Wednesday, July 27, 2011
Island Games round up at last - pics to follow.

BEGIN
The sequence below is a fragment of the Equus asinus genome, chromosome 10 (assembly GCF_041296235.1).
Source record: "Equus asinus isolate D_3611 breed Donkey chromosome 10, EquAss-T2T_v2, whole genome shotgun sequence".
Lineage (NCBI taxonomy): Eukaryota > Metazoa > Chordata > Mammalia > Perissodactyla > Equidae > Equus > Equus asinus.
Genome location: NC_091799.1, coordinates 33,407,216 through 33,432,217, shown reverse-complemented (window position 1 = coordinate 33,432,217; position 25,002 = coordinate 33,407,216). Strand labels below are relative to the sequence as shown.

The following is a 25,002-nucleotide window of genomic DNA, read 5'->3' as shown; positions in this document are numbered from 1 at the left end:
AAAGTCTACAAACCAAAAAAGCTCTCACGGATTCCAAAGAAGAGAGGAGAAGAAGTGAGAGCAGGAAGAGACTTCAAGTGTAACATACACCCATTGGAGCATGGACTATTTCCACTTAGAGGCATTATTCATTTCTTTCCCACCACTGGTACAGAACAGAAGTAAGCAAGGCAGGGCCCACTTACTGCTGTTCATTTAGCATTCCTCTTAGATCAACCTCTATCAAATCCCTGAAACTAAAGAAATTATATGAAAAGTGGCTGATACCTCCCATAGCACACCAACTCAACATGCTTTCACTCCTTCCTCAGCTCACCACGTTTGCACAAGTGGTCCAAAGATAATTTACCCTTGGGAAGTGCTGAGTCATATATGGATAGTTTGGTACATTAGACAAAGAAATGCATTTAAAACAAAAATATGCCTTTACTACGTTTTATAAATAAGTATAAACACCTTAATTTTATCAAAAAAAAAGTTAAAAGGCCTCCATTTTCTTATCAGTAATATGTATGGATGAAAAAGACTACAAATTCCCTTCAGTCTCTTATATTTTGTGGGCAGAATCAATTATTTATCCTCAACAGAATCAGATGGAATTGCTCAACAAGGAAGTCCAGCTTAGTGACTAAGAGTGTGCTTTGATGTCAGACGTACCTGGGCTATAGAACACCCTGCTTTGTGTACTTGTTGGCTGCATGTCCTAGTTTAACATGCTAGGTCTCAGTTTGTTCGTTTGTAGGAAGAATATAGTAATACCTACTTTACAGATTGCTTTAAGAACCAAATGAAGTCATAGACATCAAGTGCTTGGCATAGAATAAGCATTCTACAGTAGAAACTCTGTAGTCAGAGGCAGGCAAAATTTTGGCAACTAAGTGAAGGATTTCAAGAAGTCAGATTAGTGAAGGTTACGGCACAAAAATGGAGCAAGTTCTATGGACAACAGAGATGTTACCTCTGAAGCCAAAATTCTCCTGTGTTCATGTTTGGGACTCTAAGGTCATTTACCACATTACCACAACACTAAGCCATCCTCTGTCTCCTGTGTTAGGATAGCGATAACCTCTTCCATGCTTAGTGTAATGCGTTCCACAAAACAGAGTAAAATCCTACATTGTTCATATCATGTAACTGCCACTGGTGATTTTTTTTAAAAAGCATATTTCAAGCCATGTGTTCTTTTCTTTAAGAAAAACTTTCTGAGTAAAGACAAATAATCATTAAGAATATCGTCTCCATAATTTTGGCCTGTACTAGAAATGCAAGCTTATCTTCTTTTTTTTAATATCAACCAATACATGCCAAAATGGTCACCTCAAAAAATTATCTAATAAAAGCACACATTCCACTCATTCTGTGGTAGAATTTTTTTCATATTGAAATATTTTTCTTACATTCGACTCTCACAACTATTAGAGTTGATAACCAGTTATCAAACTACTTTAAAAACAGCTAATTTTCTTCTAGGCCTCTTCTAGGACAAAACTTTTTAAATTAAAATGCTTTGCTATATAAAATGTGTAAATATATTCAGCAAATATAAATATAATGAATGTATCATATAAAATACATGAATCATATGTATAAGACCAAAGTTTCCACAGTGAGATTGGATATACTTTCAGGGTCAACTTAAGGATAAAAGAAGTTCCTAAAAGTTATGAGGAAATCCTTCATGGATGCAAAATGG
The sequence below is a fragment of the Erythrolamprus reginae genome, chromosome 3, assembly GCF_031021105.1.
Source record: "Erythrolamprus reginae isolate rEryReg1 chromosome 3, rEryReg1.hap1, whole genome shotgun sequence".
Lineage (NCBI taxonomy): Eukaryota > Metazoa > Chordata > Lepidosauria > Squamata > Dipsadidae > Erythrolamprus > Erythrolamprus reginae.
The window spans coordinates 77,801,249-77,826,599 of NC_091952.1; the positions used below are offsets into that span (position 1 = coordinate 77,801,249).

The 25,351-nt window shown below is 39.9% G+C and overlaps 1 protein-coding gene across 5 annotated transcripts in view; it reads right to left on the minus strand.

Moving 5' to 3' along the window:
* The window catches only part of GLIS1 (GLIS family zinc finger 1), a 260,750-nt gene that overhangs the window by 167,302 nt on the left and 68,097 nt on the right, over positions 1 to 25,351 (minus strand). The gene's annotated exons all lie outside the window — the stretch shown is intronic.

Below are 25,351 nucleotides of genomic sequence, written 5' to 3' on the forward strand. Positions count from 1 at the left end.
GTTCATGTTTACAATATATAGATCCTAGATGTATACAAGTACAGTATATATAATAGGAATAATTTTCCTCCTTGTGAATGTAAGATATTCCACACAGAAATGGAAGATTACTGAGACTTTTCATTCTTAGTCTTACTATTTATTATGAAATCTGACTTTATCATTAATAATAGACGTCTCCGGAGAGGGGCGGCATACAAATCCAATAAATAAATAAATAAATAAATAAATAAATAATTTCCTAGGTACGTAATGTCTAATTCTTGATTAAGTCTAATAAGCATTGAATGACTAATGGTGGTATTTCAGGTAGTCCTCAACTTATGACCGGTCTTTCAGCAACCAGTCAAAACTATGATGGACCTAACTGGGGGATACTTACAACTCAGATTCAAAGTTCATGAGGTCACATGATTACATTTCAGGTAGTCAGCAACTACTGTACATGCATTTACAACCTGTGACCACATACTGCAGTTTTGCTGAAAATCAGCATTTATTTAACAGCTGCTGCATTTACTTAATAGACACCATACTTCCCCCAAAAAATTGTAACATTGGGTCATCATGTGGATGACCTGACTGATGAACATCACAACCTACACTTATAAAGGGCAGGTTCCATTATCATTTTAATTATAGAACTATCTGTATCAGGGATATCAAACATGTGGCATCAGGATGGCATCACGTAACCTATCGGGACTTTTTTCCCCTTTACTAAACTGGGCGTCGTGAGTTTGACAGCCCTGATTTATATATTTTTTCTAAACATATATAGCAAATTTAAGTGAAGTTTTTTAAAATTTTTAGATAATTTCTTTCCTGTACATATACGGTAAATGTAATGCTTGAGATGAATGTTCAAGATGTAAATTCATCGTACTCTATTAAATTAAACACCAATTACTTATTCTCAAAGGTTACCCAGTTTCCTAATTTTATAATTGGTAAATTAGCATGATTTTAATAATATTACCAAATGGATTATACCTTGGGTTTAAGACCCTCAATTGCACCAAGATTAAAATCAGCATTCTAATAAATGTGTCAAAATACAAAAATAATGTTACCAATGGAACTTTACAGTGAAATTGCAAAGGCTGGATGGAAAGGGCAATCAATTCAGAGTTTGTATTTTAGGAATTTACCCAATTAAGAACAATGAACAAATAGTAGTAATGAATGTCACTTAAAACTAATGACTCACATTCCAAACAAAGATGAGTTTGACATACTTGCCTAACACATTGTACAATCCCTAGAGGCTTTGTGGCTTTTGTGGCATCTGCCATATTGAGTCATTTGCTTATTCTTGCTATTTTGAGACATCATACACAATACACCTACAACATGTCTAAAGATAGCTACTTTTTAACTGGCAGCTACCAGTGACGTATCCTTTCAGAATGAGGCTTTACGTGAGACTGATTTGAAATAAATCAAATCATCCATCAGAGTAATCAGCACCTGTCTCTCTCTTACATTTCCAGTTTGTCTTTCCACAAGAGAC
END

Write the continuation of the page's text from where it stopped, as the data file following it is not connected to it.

Ahh at last some time to post about the Island Games. Well there were some ups and downs and it was quite an experience to say the least!! The up side was that Guernsey topped the medal table in style and all the talk was about how could Guernsey have done so well? Well the reality was that it was all down to hard graft and training and it was hard graft ands training that Chris Carter, Stu Martel, Dan Harradine and myself put in for several months before the games. There’s no training substitute for time on the water (TOW) and I, like the others, had had plenty of TOW in the months leading up to the games with myself recording 65 sessions in the 5months leading up to the event. I, like the others, was as they say fighting fit, and probably fitter than I have been since I was in my mid 20’s when I was into rowing, cycling as well as windsurfing of course. So the four of us rocked up to the event and the forecast was for wind on the day of the ‘training’ day (the norm for a regatta when you have a day to get to know the event area) and then marginal wind for the rest of the week with Wednesday looking the best. However, we’d been told by the event organisers that there would be a local thermal effect and that was why they’d bought 5.0m/6.0m/7.0m & 8.0m rigs and 104l & 133l boards, so at least that boosted our confidence. They wouldn’t have bought 5.0m rigs and 104l boards unless they knew something we didn’t!! So anyway down to brass tacks, day one ‘training day’, we were out on 7.0m rigs and 133l and the lighter guys on 104l boards with 6.0m rigs. All very nice and if the prospect of wind was as good as the event organisers were forecasting well it would be a cracking event. Day two, first day proper of racing, no wind, nothing not a breath in the morning, but the organisers were confident that there would be a thermal in the afternoon. So we waited, and waited and waited mmm by 2pm nothing not a breath so they stood us down. Went and saw the town crit cycling. Ahh well the event organisers said there would be a thermal the next day, so early to bed. Day three, mmm no wind, but the organisers said there would be a thermal in the afternoon and after all they wouldn’t have bought 5.0m rigs and 104l boards unless they knew something we didn’t!! Mmm at 3pm they decided to try to race, heat one headed out, ran through the race start up and then the wind dropped mid way through the race so the sailors limped back to the beach and then they stood us down, tomorrow would be windy they said. To be fair we knew that at the beginning of the week when we saw the forecast. Day four, ahh a little bit of wind. I went SUP sailing in the morning and apart from a brief interlude to talk to Prince Edward (he popped along to check out the action) and Chris Csrter having a chat with Sir Geoffrey Rowland (whilst wearing a pair of boardshorts with a leaf design that if the leaves were real would have seen him banged up!1) the prospect of thermal in the afternoon was again looking dodgy. Sue and Sarah (Stu and Dan’s better halves turned up) and it seemed that they must have bought the wind from Guernsey because within an hour of them turning up the wind started to kick in. They decided to send heat two out first which was my heat and sure enough there was finally some wind out in the bay. Heading out for your first proper slalom race with a proper countdown, unknown other competitors and with added pressure of flying the flag for Guernsey - to be honest it was pretty exciting!! With three minutes to go the adrenaline was flowing and of course I dropped the rigged, but no panic a quick uphaul saw me in just the right place and I hit the start line a full speed in about 6th place 4 seconds after the start gun. I pulled back a couple of places but it was Jersey sailor Mick Miller who stormed the start and led all the way. I managed to pull back a couple of places and even managed to cause enough chaos at one mark that resulted in a Jersey sailor falling in – nice!! I crossed the line in 4th place. I got back to the beach and I was shaking from the adrenaline rush – and in those few moments I’d finally understood why so many people love slaom racing!! Various other heats followed with Dan Harradine winning his heat, but Stu and Chris, like me, suffering from beginners nerves. My second heat again saw me place 4th, but I would have done better if I’d read the start line better and gone with the rest of the fleet. My two 4ths saw me get into the losers final and Dan’s first saw him get into the winners final. I placed 5th in the losers final, putting me in 13th and Dan muscled his way into second despite being the heaviest sailor in the heat. The idea is that a round of heats is in effect one ‘race’ (as a sort of complicated round robin system) and that to have an event you would ideally have 8 races (of 8 heats each). However this round of heats (or one race) had taken 2.5hrs. and given the prospect of no wind again there was a distinct possibility that that the one series of heats was going to be all we would get in for the whole week. And sure enough that’s what happened. Dan ended up with the silver, I was middle of the fleet and Stu and Chris never had the chance to improve on their initial stumblings. As it was I didn’t race against any of the medal winners nor 6 people who placed above me, but by the same token there were people below me that I didn’t race against so the result was a ‘result’ but not a true representation of the sailors ability. That said I think I might have got into the top 10 overall if we’d have a few more races, but I don’t think I’d have got a medal. As for the team result we got 4th behind the crapauds, which I have to concede was fair. Would I do it again, well apart from the waiting around and the pent up anger of no wind and working out ways in which to pass time I think I would. If the games in Bermuda have windsurfing I think I’d be hard pushed to say ‘no’!!